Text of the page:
Monday, May 21, 2018

The Data Block, the center of the cloud

From my point of view the data block is really the magic of Oracle.  Without this basic part of the system all the super cool stuff within Oracle just wouldn’t be possible or would be much more complex.   An example of this is row locking. 

The locking model in Oracle at its core is pretty simple.  You lock rows while you are changing them.  This could be an insert update or delete.  And when you lock a row that is exactly what you lock, just that row.  If you lock every row in the table except one, you have a lock on every row except one.  Oracle never escalates a lock; there isn’t a “block lock” in Oracle. 

There is block pinning which is a latching of the block while you’re in the block.  That is held for the very brief moment of time while you’re in the block doing something (even a select).  This is done to protect the block while changes happen to the block but is released as soon as you’re done in the block.  Any rows locked while you were there stay locked after you release the pin.  This pinning has to be done even in a select because you might do some maintenance on the block during the select.

So how does Oracle do this?  The locking is built into the block and rows.  In the header of the block are ITL (Interested Transaction List) entries.   When we lock one or more rows in the block we take out an ITL.  Within each row is a lock byte, it’s the second byte of each row.  This lock byte points to the ITL that has that row lock, or did have it lock at some point.  It may point to an ITL that is competed (a committed transaction).

The ITL in turn points to the Rollback (Undo) segment header that holds the transactional information.   In this way each row is able to be locked by different transactions within the same block and over many blocks with no additional overhead.   This diagram gives the basic overall view of what happens for locking data.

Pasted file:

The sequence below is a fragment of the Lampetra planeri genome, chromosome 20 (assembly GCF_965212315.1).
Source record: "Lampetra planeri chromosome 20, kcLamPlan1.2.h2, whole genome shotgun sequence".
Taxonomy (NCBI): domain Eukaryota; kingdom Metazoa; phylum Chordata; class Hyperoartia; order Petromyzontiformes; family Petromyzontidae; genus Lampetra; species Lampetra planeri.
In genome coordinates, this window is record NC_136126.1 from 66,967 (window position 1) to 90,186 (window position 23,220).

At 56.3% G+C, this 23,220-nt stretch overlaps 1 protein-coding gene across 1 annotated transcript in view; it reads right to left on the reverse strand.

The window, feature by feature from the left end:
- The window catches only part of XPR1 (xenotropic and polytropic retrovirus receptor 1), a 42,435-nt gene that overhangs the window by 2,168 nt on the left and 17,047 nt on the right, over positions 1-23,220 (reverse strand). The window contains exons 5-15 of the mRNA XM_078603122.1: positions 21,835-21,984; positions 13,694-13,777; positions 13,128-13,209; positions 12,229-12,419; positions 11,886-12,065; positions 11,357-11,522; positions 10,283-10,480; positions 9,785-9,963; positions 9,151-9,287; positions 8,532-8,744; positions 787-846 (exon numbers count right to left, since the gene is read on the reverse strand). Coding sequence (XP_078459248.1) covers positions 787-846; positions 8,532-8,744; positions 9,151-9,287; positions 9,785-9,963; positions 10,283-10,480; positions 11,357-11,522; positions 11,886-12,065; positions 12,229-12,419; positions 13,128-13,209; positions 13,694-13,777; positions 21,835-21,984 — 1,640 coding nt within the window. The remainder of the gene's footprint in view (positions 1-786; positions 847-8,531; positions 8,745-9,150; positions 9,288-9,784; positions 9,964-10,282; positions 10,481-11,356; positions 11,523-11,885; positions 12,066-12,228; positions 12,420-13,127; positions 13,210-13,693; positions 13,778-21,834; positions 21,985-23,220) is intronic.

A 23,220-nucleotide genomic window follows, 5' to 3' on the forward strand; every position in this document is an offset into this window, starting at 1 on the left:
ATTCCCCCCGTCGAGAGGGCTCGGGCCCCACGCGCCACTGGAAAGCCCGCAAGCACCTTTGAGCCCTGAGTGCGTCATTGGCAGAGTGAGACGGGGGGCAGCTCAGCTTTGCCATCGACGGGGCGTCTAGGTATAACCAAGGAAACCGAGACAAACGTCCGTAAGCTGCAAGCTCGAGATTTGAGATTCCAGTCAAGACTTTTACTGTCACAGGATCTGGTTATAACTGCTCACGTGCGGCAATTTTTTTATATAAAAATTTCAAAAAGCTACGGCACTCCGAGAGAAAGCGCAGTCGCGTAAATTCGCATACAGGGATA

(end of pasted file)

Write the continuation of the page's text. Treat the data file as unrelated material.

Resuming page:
Of course there are limits.  The block at the very max can hold only 255 ITL entries, which is highly unlikely that you will get to this.  Each one is about 23 bytes, and takes up space in the header of the block.   For a table there is 1 ITL in the block when it’s first created and can go up to 255.  There are parameters you can set INITTRANS and MAXTRANS.  INITTRANS is how many to allocate to the blocks when first added to the table and MAXTRANS is the max it will go to.   Since version 10, MAXTRANS ignored, so even if you set it to say 100, it will be set to the max of 255 anyway. 

Since you can only have so many ITL entries in a block it is possible that someone will want to lock rows in a particular block and there aren’t enough ITL entries and there isn’t enough free space to allocate a new one.  When this happens you’ll see this wait event “enq: TX - allocate ITL entry”.  If this is happening a lot for a given table, consider recreating the table with a higher INITTRANS.  Altering the table to add a higher INITTRANS will only cause new blocks in the table to have more, you need to recreate the table with the change to have it applied to all blocks of the table.

There is not an easy way to see how many ITL entries there are in a block.  You have to dump the block, and then look at the block header information to see the ITL entries.  They aren’t hard to see, they look something like this:
Itl           Xid                  Uba         Flag  Lck        Scn/Fsc
0x01   0x0001.01f.00007821  0x01400236.1fdc.10  ----    3  fsc 0x0000.00000000
0x02   0x0000.000.00000000  0x00000000.0000.00  ----    0  fsc 0x0000.00000000

The block dump command looks like this (this example just dumps block 12 of datafile 6):

Doing this across a table to get an idea of how many ITL entries there are is rather tedious.   And in the end likely more work than it’s worth.    Better is to get an idea of how many independent transactions there are on a hot table then raise it to that plus some to give some wiggle room.   So you know that about 30 transactions are likely going on in the table at once, a setting of 35-40 is likely good.   

Just keep in mind that each entry is permanently there and never goes away, even when dynamically allocated.   It’s around 23 bytes of space and that is space not available in the block for data.  This means that raising it to a higher value could make the table bigger.  This space trade off could well be worth it if there if this event is a serious performance problem.

To wrap up, this is magic of Oracle.  Way back at version 6 time is when this basic block and row structure was put in place.  It hasn’t changed much really since then.   I tip my hat to those folks who all those years ago that made all this possible.   In this post I focused on the row locking inside the block which is a huge thing but not the only thing that makes Oracle’s block structure so powerful.  In the future I plan to have other posts on other parts.